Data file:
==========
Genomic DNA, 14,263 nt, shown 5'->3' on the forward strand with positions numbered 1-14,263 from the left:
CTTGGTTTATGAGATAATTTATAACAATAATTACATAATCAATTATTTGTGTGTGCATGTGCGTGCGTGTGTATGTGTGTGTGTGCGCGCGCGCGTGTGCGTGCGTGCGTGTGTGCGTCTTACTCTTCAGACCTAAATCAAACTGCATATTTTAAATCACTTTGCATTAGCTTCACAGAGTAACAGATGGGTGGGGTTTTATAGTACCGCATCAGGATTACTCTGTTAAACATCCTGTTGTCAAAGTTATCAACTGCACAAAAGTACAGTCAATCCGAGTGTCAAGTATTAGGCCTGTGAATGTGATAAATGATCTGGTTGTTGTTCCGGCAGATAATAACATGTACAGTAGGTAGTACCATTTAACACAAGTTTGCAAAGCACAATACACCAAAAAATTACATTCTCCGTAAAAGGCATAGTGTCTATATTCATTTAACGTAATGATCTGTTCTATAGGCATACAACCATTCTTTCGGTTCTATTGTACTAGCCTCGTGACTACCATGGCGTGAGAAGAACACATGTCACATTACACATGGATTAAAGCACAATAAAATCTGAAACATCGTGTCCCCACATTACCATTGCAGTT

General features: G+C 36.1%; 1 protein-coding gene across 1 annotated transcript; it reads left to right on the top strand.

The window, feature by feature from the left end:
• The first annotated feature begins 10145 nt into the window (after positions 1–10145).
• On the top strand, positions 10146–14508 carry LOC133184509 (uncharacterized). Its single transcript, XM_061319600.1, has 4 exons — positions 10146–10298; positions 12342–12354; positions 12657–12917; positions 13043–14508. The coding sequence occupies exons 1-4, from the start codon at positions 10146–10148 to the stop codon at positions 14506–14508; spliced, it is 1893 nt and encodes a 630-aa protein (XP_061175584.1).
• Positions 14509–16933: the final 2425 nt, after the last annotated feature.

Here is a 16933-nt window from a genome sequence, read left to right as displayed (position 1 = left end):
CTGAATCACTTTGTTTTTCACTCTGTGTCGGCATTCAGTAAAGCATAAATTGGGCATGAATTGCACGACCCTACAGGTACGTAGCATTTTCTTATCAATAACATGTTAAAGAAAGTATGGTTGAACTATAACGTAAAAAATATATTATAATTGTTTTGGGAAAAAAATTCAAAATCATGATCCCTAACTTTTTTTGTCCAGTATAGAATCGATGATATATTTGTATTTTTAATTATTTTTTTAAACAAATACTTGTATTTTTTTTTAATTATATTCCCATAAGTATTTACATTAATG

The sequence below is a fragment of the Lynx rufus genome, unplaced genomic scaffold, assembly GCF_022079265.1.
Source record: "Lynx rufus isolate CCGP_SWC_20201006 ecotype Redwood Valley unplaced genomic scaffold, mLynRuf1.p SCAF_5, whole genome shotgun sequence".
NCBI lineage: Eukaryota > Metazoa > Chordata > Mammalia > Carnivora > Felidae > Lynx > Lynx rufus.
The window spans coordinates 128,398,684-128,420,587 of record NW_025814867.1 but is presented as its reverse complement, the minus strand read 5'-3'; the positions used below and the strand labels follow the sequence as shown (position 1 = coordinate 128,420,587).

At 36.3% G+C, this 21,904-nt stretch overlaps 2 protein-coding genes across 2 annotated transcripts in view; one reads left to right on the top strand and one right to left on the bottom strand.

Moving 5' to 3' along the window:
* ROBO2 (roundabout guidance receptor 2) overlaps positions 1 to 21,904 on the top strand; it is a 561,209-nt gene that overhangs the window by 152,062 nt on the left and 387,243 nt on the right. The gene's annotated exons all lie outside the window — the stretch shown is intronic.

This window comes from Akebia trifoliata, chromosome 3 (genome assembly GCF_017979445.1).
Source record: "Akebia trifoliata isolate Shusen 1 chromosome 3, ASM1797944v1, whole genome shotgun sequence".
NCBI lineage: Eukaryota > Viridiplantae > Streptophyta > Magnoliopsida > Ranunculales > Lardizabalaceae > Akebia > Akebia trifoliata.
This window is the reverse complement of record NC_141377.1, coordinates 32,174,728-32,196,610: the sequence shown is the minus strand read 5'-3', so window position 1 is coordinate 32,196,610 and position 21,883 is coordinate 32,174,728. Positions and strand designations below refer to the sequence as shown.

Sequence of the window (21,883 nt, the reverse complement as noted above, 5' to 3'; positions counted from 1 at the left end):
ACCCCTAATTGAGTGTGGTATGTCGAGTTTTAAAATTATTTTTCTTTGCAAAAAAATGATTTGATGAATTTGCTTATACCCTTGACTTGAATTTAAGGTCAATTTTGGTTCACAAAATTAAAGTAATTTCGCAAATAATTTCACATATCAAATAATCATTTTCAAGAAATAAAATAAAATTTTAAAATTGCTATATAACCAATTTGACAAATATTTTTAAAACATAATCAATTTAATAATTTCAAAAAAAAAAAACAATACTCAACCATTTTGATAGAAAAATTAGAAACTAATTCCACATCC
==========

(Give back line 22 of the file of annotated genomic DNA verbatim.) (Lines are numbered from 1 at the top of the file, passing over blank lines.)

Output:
ACCCCTAATTGAGTGTGGTATGTCGAGTTTTAAAATTATTTTTCTTTGCAAAAAAATGATTTGATGAATTTGCTTATACCCTTGACTTGAATTTAAGGTCAATTTTGGTTCACAAAATTAAAGTAATTTCGCAAATAATTTCACATATCAAATAATCATTTTCAAGAAATAAAATAAAATTTTAAAATTGCTATATAACCAATTTGACAAATATTTTTAAAACATAATCAATTTAATAATTTCAAAAAAAAAAAACAATACTCAACCATTTTGATAGAAAAATTAGAAACTAATTCCACATCC